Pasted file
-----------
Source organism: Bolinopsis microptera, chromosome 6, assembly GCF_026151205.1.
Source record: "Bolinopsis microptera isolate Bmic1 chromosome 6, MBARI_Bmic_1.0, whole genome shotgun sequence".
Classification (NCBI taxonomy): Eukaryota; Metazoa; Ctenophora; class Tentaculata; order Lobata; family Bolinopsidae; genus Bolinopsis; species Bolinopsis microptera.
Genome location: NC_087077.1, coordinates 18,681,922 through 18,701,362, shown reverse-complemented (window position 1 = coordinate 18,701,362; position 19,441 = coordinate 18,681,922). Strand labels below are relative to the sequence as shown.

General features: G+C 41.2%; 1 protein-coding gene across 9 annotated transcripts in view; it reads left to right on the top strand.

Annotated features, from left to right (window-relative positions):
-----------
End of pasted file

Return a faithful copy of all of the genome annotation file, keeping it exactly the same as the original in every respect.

Source organism: Bolinopsis microptera, chromosome 6, assembly GCF_026151205.1.
Source record: "Bolinopsis microptera isolate Bmic1 chromosome 6, MBARI_Bmic_1.0, whole genome shotgun sequence".
Classification (NCBI taxonomy): Eukaryota; Metazoa; Ctenophora; class Tentaculata; order Lobata; family Bolinopsidae; genus Bolinopsis; species Bolinopsis microptera.
Genome location: NC_087077.1, coordinates 18,681,922 through 18,701,362, shown reverse-complemented (window position 1 = coordinate 18,701,362; position 19,441 = coordinate 18,681,922). Strand labels below are relative to the sequence as shown.

General features: G+C 41.2%; 1 protein-coding gene across 9 annotated transcripts in view; it reads left to right on the top strand.

Annotated features, from left to right (window-relative positions):